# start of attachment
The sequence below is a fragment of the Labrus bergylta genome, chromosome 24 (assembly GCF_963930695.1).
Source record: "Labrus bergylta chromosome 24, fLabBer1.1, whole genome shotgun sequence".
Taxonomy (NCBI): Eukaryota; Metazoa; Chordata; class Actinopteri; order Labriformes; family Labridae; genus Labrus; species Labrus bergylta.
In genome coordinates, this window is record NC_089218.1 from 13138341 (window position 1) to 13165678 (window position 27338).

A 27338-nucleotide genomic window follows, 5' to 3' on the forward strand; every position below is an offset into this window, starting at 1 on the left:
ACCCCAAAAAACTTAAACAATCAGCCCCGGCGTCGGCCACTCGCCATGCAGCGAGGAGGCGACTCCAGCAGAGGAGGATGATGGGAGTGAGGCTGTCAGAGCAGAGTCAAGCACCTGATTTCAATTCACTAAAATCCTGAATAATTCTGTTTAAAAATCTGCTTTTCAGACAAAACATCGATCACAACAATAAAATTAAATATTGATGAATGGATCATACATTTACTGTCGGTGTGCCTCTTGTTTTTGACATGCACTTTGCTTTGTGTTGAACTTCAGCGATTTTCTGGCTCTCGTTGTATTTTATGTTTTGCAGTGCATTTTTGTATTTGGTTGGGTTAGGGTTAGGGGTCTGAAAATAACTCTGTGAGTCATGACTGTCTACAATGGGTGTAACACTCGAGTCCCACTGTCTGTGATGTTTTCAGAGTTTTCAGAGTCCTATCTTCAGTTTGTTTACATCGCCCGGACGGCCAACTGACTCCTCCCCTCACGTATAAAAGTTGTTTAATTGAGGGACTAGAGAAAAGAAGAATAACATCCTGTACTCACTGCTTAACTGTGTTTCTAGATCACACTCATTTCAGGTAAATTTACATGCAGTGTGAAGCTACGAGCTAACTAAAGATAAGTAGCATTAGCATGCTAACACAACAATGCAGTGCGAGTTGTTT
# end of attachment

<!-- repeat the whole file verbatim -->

The sequence below is a fragment of the Labrus bergylta genome, chromosome 24 (assembly GCF_963930695.1).
Source record: "Labrus bergylta chromosome 24, fLabBer1.1, whole genome shotgun sequence".
Taxonomy (NCBI): Eukaryota; Metazoa; Chordata; class Actinopteri; order Labriformes; family Labridae; genus Labrus; species Labrus bergylta.
In genome coordinates, this window is record NC_089218.1 from 13138341 (window position 1) to 13165678 (window position 27338).

A 27338-nucleotide genomic window follows, 5' to 3' on the forward strand; every position below is an offset into this window, starting at 1 on the left:
ACCCCAAAAAACTTAAACAATCAGCCCCGGCGTCGGCCACTCGCCATGCAGCGAGGAGGCGACTCCAGCAGAGGAGGATGATGGGAGTGAGGCTGTCAGAGCAGAGTCAAGCACCTGATTTCAATTCACTAAAATCCTGAATAATTCTGTTTAAAAATCTGCTTTTCAGACAAAACATCGATCACAACAATAAAATTAAATATTGATGAATGGATCATACATTTACTGTCGGTGTGCCTCTTGTTTTTGACATGCACTTTGCTTTGTGTTGAACTTCAGCGATTTTCTGGCTCTCGTTGTATTTTATGTTTTGCAGTGCATTTTTGTATTTGGTTGGGTTAGGGTTAGGGGTCTGAAAATAACTCTGTGAGTCATGACTGTCTACAATGGGTGTAACACTCGAGTCCCACTGTCTGTGATGTTTTCAGAGTTTTCAGAGTCCTATCTTCAGTTTGTTTACATCGCCCGGACGGCCAACTGACTCCTCCCCTCACGTATAAAAGTTGTTTAATTGAGGGACTAGAGAAAAGAAGAATAACATCCTGTACTCACTGCTTAACTGTGTTTCTAGATCACACTCATTTCAGGTAAATTTACATGCAGTGTGAAGCTACGAGCTAACTAAAGATAAGTAGCATTAGCATGCTAACACAACAATGCAGTGCGAGTTGTTT